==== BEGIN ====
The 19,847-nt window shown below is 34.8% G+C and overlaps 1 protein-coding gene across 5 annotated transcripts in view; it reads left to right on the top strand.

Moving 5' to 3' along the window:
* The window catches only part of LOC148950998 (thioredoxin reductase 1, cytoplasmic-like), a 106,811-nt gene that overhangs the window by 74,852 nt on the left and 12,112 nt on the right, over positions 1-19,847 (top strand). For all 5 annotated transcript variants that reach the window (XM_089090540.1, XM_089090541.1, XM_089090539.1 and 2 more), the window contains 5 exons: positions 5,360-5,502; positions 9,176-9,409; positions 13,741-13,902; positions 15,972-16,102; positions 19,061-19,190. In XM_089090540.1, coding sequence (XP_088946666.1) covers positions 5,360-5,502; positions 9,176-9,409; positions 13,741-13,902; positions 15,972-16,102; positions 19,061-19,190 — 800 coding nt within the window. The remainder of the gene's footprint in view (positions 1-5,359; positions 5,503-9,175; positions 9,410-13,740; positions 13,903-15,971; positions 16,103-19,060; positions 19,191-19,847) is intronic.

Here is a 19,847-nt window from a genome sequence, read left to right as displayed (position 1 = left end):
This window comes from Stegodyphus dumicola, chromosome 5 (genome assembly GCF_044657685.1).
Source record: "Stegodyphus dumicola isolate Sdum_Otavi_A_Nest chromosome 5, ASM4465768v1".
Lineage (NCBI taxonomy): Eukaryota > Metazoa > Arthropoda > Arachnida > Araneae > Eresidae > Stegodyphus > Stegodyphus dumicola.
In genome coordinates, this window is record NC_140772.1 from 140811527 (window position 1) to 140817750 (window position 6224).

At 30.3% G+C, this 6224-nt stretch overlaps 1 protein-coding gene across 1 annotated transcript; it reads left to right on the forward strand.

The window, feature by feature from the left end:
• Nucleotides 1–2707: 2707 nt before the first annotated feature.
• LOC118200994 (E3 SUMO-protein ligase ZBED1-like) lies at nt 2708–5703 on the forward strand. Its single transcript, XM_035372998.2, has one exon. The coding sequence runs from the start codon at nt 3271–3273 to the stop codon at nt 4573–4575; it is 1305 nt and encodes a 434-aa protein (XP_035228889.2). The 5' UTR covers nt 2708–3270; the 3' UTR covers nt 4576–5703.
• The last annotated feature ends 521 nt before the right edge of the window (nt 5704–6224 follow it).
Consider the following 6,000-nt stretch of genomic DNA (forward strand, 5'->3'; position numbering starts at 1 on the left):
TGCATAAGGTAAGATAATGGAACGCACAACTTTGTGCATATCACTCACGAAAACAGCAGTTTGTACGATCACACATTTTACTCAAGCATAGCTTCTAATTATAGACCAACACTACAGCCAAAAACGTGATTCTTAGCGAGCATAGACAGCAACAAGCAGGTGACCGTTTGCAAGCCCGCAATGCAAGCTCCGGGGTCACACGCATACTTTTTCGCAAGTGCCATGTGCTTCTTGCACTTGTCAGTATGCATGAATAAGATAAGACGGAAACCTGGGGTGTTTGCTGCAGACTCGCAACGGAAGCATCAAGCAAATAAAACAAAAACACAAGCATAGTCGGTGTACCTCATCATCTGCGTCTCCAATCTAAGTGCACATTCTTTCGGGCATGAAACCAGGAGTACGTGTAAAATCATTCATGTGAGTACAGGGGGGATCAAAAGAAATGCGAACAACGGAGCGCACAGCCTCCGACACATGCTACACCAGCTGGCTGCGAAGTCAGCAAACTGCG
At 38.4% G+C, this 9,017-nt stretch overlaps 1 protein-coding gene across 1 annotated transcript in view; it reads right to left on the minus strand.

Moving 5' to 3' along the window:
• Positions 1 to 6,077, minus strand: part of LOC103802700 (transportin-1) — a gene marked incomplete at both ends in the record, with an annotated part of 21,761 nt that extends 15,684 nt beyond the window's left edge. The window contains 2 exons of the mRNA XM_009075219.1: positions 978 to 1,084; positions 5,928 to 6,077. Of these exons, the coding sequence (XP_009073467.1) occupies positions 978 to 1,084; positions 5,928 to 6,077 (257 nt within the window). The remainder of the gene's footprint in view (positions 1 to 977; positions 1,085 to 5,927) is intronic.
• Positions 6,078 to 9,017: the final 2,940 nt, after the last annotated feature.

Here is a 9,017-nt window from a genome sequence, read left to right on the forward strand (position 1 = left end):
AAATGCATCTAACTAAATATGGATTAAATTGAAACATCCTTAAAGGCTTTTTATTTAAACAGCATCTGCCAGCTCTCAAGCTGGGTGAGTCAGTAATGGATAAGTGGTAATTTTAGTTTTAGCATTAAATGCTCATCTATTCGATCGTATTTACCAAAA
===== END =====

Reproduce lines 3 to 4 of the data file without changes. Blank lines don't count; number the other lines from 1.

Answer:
* The window catches only part of LOC148950998 (thioredoxin reductase 1, cytoplasmic-like), a 106,811-nt gene that overhangs the window by 74,852 nt on the left and 12,112 nt on the right, over positions 1-19,847 (top strand). For all 5 annotated transcript variants that reach the window (XM_089090540.1, XM_089090541.1, XM_089090539.1 and 2 more), the window contains 5 exons: positions 5,360-5,502; positions 9,176-9,409; positions 13,741-13,902; positions 15,972-16,102; positions 19,061-19,190. In XM_089090540.1, coding sequence (XP_088946666.1) covers positions 5,360-5,502; positions 9,176-9,409; positions 13,741-13,902; positions 15,972-16,102; positions 19,061-19,190 — 800 coding nt within the window. The remainder of the gene's footprint in view (positions 1-5,359; positions 5,503-9,175; positions 9,410-13,740; positions 13,903-15,971; positions 16,103-19,060; positions 19,191-19,847) is intronic.

Here is a 19,847-nt window from a genome sequence, read left to right as displayed (position 1 = left end):